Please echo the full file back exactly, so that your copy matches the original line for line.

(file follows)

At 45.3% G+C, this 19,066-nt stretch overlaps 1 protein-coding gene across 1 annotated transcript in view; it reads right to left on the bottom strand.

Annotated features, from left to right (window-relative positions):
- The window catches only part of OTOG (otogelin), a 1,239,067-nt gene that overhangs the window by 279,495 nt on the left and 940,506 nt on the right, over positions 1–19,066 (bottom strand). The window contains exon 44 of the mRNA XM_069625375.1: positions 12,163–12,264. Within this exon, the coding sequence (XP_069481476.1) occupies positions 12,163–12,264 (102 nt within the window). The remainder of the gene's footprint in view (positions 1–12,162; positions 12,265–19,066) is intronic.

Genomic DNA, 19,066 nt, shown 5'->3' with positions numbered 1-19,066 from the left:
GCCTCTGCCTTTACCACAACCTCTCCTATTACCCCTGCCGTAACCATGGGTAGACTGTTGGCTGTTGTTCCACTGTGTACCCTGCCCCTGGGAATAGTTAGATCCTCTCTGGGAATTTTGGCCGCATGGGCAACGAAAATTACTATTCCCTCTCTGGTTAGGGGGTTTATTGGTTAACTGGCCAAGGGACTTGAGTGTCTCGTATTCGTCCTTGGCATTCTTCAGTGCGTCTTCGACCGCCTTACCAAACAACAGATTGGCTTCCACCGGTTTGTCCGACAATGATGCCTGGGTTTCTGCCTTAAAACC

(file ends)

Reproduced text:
At 45.3% G+C, this 19,066-nt stretch overlaps 1 protein-coding gene across 1 annotated transcript in view; it reads right to left on the bottom strand.

Annotated features, from left to right (window-relative positions):
- The window catches only part of OTOG (otogelin), a 1,239,067-nt gene that overhangs the window by 279,495 nt on the left and 940,506 nt on the right, over positions 1–19,066 (bottom strand). The window contains exon 44 of the mRNA XM_069625375.1: positions 12,163–12,264. Within this exon, the coding sequence (XP_069481476.1) occupies positions 12,163–12,264 (102 nt within the window). The remainder of the gene's footprint in view (positions 1–12,162; positions 12,265–19,066) is intronic.

Genomic DNA, 19,066 nt, shown 5'->3' with positions numbered 1-19,066 from the left:
GCCTCTGCCTTTACCACAACCTCTCCTATTACCCCTGCCGTAACCATGGGTAGACTGTTGGCTGTTGTTCCACTGTGTACCCTGCCCCTGGGAATAGTTAGATCCTCTCTGGGAATTTTGGCCGCATGGGCAACGAAAATTACTATTCCCTCTCTGGTTAGGGGGTTTATTGGTTAACTGGCCAAGGGACTTGAGTGTCTCGTATTCGTCCTTGGCATTCTTCAGTGCGTCTTCGACCGCCTTACCAAACAACAGATTGGCTTCCACCGGTTTGTCCGACAATGATGCCTGGGTTTCTGCCTTAAAACC